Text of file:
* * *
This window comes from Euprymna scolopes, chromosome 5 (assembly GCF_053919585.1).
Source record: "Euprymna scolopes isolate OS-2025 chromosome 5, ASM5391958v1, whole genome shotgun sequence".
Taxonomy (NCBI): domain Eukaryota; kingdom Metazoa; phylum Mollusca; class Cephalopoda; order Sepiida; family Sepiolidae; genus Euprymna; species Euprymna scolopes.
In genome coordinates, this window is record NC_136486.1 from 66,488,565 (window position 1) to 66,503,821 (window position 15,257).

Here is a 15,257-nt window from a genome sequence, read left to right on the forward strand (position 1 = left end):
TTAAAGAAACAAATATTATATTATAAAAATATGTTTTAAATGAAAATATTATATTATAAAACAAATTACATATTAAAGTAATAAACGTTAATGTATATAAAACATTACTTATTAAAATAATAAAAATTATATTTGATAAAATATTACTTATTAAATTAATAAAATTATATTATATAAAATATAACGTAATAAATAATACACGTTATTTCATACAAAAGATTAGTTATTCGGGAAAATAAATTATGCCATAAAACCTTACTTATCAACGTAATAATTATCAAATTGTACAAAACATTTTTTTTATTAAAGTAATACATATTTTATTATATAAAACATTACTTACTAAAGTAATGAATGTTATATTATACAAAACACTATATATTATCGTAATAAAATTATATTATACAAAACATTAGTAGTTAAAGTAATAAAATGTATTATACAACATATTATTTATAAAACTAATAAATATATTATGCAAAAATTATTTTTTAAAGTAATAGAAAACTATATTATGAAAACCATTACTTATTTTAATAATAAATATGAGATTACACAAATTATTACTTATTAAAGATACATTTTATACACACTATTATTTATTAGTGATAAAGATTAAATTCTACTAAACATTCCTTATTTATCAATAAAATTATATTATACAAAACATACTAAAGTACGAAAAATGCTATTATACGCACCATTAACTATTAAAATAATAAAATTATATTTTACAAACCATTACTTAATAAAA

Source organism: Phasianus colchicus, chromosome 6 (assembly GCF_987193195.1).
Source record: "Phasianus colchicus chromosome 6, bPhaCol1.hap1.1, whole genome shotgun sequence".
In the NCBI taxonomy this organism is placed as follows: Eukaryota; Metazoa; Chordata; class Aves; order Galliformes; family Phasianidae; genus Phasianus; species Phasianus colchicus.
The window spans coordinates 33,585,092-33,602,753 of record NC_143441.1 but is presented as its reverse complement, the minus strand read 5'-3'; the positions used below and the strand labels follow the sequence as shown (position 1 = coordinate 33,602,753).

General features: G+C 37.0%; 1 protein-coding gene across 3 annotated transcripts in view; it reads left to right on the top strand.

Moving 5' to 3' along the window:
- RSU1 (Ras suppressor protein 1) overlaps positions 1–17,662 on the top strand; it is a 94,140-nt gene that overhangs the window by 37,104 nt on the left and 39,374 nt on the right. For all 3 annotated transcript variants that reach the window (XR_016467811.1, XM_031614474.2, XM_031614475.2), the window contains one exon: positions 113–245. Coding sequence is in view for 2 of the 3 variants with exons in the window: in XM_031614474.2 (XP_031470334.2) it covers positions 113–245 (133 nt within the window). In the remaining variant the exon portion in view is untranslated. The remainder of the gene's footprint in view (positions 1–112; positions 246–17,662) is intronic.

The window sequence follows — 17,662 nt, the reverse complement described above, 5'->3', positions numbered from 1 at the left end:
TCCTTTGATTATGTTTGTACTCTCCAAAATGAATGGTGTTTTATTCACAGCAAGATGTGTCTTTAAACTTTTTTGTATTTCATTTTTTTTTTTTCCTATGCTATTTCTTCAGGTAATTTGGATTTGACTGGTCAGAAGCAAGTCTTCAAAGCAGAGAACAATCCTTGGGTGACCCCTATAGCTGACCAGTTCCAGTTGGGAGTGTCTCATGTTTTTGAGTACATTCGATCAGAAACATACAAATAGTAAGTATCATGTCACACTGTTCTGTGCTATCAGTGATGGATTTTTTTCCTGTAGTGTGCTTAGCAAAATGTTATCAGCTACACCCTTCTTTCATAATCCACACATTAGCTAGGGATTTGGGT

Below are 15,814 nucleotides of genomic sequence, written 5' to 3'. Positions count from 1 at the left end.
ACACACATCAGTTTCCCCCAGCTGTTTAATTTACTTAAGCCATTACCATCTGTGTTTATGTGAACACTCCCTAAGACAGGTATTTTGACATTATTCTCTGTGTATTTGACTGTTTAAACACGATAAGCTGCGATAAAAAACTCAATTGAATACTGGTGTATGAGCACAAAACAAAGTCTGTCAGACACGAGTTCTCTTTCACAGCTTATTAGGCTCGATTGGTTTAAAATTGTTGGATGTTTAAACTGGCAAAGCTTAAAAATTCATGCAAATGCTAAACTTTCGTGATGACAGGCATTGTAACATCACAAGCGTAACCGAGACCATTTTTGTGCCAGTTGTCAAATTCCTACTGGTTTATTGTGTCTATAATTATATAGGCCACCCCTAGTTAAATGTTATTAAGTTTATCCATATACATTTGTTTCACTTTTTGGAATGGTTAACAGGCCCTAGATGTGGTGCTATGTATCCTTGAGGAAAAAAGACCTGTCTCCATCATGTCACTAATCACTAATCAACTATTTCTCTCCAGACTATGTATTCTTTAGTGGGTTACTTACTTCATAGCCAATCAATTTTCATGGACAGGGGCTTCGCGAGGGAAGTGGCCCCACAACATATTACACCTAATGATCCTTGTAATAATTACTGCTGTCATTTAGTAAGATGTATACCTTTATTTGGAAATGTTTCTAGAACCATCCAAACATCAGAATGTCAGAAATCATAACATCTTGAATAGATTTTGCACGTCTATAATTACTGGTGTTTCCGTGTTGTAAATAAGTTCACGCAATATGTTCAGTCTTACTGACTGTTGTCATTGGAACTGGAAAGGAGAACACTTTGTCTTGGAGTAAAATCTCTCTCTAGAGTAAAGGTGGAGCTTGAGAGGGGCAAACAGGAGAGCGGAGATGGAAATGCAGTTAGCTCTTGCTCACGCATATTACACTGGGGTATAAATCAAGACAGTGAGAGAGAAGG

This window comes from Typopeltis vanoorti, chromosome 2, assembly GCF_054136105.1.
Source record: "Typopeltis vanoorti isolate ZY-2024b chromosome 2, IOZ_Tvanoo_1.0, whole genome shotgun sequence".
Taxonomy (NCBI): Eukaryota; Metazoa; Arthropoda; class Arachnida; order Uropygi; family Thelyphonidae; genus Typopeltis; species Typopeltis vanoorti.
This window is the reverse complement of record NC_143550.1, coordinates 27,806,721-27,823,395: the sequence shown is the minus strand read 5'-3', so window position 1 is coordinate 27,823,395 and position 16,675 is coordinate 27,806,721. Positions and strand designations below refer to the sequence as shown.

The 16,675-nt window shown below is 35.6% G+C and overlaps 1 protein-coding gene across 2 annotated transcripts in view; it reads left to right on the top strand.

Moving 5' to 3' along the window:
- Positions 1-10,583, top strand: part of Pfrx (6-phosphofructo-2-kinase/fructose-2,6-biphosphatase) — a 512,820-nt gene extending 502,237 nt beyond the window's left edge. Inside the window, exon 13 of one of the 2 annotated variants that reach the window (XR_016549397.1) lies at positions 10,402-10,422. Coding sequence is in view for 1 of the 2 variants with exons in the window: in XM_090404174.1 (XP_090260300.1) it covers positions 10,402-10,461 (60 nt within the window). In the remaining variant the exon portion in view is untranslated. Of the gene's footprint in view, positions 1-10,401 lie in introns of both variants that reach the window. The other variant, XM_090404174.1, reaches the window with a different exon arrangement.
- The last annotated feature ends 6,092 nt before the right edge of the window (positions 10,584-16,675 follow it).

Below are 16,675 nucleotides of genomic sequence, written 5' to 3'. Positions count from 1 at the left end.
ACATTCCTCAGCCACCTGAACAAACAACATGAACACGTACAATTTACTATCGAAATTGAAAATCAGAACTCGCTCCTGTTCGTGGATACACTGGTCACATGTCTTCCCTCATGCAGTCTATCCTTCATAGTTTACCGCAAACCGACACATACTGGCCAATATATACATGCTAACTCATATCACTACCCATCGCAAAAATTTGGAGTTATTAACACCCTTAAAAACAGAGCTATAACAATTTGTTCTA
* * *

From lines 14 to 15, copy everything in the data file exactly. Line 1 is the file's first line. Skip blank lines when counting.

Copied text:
The window sequence follows — 17,662 nt, the reverse complement described above, 5'->3', positions numbered from 1 at the left end:
TCCTTTGATTATGTTTGTACTCTCCAAAATGAATGGTGTTTTATTCACAGCAAGATGTGTCTTTAAACTTTTTTGTATTTCATTTTTTTTTTTTCCTATGCTATTTCTTCAGGTAATTTGGATTTGACTGGTCAGAAGCAAGTCTTCAAAGCAGAGAACAATCCTTGGGTGACCCCTATAGCTGACCAGTTCCAGTTGGGAGTGTCTCATGTTTTTGAGTACATTCGATCAGAAACATACAAATAGTAAGTATCATGTCACACTGTTCTGTGCTATCAGTGATGGATTTTTTTCCTGTAGTGTGCTTAGCAAAATGTTATCAGCTACACCCTTCTTTCATAATCCACACATTAGCTAGGGATTTGGGT